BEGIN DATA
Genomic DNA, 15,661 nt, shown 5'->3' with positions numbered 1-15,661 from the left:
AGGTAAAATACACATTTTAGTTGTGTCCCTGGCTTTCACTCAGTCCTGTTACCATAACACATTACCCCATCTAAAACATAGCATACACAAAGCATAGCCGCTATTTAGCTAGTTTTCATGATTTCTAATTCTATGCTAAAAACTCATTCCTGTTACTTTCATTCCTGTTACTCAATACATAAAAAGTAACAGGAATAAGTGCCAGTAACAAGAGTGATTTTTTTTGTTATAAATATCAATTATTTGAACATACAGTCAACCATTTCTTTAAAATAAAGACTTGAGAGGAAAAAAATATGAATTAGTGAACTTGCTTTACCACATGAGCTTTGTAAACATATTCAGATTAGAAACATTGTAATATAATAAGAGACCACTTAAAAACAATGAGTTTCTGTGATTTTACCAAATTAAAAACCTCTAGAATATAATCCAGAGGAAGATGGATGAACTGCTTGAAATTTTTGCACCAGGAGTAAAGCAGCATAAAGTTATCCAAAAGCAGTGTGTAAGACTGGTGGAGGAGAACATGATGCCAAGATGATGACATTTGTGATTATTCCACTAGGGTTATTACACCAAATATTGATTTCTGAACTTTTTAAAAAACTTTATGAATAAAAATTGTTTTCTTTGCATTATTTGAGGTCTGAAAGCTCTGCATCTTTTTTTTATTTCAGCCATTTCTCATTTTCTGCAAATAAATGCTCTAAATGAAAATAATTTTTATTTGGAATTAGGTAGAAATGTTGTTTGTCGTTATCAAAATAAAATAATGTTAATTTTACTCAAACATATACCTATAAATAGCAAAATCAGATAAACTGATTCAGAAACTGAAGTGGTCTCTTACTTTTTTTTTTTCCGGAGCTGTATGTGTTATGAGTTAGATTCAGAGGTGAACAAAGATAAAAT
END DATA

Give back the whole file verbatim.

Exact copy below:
Genomic DNA, 15,661 nt, shown 5'->3' with positions numbered 1-15,661 from the left:
AGGTAAAATACACATTTTAGTTGTGTCCCTGGCTTTCACTCAGTCCTGTTACCATAACACATTACCCCATCTAAAACATAGCATACACAAAGCATAGCCGCTATTTAGCTAGTTTTCATGATTTCTAATTCTATGCTAAAAACTCATTCCTGTTACTTTCATTCCTGTTACTCAATACATAAAAAGTAACAGGAATAAGTGCCAGTAACAAGAGTGATTTTTTTTGTTATAAATATCAATTATTTGAACATACAGTCAACCATTTCTTTAAAATAAAGACTTGAGAGGAAAAAAATATGAATTAGTGAACTTGCTTTACCACATGAGCTTTGTAAACATATTCAGATTAGAAACATTGTAATATAATAAGAGACCACTTAAAAACAATGAGTTTCTGTGATTTTACCAAATTAAAAACCTCTAGAATATAATCCAGAGGAAGATGGATGAACTGCTTGAAATTTTTGCACCAGGAGTAAAGCAGCATAAAGTTATCCAAAAGCAGTGTGTAAGACTGGTGGAGGAGAACATGATGCCAAGATGATGACATTTGTGATTATTCCACTAGGGTTATTACACCAAATATTGATTTCTGAACTTTTTAAAAAACTTTATGAATAAAAATTGTTTTCTTTGCATTATTTGAGGTCTGAAAGCTCTGCATCTTTTTTTTATTTCAGCCATTTCTCATTTTCTGCAAATAAATGCTCTAAATGAAAATAATTTTTATTTGGAATTAGGTAGAAATGTTGTTTGTCGTTATCAAAATAAAATAATGTTAATTTTACTCAAACATATACCTATAAATAGCAAAATCAGATAAACTGATTCAGAAACTGAAGTGGTCTCTTACTTTTTTTTTTTCCGGAGCTGTATGTGTTATGAGTTAGATTCAGAGGTGAACAAAGATAAAAT